16

My question is a little bit like Is it okay to just ask for an algorithm to a problem?, but for an example rather than an algorithm.

I think I've gotten better about asking questions than when I started last year, but sometimes I still write questions that I think would be good but apparently aren't.

Today I asked this question and it was down voted three times. I've been studying Android SQLite full text searches for the last couple weeks, especially the last couple days. I learn best by studying an example that someone else has made but for this topic I could only find one, and it was a whole complex project, not just a bare bones example. I think I really thoroughly researched what was available, and if there is more out there then it isn't easy to find.

I know its bad to ask too broad or general questions (like this one), especially when there are lots of tutorials out there to teach you how to do it. But is it ok in my case to ask for a basic example when there is such a lack of other examples online?

My other thought is that maybe people thought I was copying a homework question or something. I spent a couple hours writing the question so that it would be as clear as possible, but maybe that made it sound academic. I know the best questions have source code with them, but I don't have much to show yet. Eventually I will solve it, but I haven't yet.

What do I need to change about this question?

17

The question you have asked is close worthy (in my opinion) for a number of reasons. It also has some problems with the way it is presented.

First, asking for an example. By asking for an example, it sounds very close to the close reason

Questions asking us to recommend or find a book, tool, software library, tutorial or other off-site resource are off-topic for Stack Overflow as they tend to attract opinionated answers and spam. Instead, describe the problem and what has been done so far to solve it.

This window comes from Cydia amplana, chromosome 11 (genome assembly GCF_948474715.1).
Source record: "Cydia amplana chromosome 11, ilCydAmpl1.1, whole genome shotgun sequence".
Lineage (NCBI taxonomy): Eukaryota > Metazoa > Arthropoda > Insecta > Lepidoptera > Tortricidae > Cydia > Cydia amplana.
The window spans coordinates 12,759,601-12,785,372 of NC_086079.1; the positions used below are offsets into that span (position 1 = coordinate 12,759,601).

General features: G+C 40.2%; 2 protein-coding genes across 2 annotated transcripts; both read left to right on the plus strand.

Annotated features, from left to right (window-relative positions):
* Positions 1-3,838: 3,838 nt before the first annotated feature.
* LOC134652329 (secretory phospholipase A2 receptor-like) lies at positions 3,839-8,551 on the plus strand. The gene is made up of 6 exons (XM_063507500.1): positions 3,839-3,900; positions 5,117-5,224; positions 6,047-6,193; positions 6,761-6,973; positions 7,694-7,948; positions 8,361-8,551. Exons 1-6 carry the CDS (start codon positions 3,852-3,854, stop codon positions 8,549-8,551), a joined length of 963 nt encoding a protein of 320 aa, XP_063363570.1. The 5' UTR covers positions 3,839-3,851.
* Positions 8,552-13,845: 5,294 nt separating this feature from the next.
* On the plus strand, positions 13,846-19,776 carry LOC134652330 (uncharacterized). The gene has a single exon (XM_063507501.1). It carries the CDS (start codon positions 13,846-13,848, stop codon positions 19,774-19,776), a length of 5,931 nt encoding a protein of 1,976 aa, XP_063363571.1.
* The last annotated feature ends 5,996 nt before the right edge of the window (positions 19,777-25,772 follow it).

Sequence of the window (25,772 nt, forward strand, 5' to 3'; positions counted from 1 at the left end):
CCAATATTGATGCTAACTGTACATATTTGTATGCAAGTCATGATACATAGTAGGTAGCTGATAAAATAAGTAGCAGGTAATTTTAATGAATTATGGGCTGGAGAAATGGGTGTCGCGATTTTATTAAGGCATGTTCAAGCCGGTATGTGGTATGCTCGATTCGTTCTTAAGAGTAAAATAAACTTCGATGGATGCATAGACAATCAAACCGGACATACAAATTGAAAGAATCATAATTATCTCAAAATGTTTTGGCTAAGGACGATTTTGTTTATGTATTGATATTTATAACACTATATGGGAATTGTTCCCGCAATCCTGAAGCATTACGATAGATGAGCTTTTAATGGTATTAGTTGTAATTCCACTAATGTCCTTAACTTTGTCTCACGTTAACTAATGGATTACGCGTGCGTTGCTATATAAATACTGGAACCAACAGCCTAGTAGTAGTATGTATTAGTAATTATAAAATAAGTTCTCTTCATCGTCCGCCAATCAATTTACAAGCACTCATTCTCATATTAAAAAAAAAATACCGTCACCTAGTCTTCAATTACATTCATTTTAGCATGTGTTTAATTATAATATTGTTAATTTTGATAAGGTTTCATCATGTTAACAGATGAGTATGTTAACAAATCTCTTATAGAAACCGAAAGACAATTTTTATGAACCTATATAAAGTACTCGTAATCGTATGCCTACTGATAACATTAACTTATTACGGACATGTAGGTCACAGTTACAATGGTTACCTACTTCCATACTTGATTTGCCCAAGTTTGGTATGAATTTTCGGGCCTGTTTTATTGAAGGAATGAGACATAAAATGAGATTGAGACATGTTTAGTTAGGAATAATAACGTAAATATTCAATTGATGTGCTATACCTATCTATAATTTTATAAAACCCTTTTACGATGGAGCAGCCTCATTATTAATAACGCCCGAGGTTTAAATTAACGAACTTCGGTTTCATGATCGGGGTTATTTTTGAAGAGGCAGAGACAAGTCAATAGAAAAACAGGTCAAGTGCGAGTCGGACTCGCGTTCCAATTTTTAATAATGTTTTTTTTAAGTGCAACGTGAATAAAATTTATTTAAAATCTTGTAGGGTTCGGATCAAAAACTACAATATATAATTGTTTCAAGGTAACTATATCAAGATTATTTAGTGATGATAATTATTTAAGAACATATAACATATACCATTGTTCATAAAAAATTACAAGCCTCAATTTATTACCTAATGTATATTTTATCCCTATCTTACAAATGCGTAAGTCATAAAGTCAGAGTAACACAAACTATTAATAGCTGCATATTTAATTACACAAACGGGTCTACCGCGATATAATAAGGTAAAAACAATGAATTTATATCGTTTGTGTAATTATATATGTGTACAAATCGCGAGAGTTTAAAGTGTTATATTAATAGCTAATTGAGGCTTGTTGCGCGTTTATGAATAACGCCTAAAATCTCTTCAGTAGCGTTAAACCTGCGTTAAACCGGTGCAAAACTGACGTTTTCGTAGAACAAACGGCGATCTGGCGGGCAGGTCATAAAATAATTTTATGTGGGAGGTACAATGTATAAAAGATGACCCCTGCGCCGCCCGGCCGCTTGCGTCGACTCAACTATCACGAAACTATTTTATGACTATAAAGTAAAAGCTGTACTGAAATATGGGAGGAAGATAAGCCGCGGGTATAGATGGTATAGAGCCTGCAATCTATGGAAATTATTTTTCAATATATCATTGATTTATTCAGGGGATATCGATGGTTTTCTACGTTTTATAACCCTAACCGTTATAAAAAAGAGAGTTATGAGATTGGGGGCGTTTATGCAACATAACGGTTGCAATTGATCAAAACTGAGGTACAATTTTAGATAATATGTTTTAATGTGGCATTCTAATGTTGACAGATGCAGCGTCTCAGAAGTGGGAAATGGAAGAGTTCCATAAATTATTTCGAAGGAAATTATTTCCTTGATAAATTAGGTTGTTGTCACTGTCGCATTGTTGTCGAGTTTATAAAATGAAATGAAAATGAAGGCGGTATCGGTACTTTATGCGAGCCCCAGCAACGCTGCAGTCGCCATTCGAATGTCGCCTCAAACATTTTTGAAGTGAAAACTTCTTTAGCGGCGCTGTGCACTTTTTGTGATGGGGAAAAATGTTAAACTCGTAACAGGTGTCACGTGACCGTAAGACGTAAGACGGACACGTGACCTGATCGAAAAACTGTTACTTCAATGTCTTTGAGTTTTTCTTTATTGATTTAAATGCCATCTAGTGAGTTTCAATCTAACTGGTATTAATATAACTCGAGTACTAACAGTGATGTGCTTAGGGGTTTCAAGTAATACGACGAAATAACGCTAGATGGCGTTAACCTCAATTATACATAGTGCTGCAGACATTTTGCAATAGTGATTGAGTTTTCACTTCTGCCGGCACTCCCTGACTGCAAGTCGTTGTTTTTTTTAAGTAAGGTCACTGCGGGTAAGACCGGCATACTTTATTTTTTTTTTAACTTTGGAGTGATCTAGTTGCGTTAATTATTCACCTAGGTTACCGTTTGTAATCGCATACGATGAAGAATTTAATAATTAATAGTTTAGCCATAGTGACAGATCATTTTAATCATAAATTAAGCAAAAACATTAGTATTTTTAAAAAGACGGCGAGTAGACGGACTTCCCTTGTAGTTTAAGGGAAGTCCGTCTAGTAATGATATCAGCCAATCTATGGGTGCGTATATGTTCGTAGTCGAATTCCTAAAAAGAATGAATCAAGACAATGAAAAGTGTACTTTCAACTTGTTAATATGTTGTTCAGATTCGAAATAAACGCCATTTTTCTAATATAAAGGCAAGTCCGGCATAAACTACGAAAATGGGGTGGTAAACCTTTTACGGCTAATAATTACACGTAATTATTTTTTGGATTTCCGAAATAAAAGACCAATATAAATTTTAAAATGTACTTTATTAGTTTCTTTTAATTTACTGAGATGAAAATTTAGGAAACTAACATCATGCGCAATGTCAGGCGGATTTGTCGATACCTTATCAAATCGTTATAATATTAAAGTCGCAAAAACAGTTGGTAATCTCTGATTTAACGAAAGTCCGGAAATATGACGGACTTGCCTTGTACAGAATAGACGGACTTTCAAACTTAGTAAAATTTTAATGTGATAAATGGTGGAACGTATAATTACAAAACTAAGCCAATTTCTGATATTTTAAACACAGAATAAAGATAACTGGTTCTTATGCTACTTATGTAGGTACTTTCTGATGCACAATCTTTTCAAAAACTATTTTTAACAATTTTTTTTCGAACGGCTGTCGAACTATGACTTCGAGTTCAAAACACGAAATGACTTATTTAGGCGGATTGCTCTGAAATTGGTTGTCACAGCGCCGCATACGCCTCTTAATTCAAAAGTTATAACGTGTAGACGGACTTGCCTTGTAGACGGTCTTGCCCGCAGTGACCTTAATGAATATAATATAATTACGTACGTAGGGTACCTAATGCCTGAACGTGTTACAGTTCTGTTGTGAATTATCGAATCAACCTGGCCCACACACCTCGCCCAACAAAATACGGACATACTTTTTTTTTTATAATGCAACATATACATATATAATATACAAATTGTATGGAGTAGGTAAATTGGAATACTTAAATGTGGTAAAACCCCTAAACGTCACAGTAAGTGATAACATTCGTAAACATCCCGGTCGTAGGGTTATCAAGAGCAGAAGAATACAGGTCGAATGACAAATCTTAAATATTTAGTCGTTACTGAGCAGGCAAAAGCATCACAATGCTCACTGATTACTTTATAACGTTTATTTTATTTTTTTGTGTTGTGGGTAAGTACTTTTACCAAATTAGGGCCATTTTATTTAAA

I realize that you aren't explicitly asking us to point you somewhere off-site, but I could understand someone reading it that way.

Two, your question resembles a "do my work for me" question (and as such feels like it could fall in the "too broad" close reason). It reads like "I need a tutorial for X. I need it to do A, B, and C. If it could do D, E, and F that would be great." Treat asking a question like you are asking a busy co-worker a question. How would your co-worker feel if you asked them to take time to stop what they were doing to craft you a tutorial to fit your needs? I imagine they might be a little annoyed.

Third, the tone of the question sounds more like a proposal rather than a solvable problem. Using phrases like "I think a good answer here could help a great number of people" and "I will try to make it general enough to apply to a wide audience" sound like a request for a blog post. SO isn't a place to petition someone to write you a blog post.

Fourth, there isn't a specific problem to solve. No matter what I give you, you can't verify that it works. Deciding which answer is the best is not a measure of whether it works or not, but rather whose tutorial you like better. That hits the "primarily opinion based" close reason, not because you said you want a "best" something, but because there is no way to say any one answer is better than another in a (mostly) objective way.


All that being said, could your question be rewritten in a way that makes it a better fit for SO? I believe so, but it will take some work from you to get something started (and probably multiple questions). First try something. Just try making an FTS table. If your syntax fails, that can be a question, like this (being overly simplistic here):